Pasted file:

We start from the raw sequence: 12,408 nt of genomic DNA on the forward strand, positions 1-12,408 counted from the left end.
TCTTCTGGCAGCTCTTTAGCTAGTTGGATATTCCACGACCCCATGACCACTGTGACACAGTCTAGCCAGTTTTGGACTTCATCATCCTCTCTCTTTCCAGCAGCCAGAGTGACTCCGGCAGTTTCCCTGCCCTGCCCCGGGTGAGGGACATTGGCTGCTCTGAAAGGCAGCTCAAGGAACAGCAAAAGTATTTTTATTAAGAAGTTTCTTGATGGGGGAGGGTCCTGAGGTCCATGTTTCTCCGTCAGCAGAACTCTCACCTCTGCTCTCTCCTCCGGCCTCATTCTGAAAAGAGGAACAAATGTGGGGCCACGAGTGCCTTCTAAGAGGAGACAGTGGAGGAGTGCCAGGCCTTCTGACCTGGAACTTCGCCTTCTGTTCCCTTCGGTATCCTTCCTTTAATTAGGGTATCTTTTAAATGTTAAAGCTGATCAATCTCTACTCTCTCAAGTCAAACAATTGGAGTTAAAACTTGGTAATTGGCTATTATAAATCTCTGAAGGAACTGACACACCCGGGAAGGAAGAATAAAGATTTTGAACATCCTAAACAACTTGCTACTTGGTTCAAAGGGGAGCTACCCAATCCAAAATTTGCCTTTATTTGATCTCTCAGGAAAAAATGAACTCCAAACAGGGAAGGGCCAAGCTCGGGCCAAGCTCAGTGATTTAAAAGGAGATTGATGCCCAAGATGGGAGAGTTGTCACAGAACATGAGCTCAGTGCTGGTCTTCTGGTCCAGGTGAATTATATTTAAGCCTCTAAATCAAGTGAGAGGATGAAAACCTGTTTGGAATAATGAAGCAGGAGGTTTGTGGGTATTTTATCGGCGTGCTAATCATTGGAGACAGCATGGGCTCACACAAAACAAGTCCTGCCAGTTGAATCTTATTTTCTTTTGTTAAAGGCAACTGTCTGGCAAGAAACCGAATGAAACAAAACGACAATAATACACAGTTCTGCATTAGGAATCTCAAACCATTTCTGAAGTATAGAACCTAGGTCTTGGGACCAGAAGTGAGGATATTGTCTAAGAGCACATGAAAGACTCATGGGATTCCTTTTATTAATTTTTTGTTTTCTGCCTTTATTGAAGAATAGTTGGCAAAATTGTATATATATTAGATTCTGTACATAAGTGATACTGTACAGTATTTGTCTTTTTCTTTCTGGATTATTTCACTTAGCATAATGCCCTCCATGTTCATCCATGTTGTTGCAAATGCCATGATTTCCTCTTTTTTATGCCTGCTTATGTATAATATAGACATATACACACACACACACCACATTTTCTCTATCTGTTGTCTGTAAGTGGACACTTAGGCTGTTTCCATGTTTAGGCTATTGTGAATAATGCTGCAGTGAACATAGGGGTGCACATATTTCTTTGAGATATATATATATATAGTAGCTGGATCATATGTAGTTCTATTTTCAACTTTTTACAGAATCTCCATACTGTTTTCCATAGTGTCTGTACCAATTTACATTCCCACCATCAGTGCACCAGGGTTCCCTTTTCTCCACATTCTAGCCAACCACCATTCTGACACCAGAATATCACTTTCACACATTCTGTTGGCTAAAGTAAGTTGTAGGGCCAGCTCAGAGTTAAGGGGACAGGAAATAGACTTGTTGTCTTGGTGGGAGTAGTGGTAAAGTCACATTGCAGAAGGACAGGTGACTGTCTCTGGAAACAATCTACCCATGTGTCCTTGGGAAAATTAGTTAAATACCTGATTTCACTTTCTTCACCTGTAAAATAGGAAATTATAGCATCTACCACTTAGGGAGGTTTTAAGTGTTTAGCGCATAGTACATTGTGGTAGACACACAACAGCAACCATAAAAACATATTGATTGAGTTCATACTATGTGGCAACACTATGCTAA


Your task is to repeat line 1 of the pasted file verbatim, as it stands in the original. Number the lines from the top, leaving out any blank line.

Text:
We start from the raw sequence: 12,408 nt of genomic DNA on the forward strand, positions 1-12,408 counted from the left end.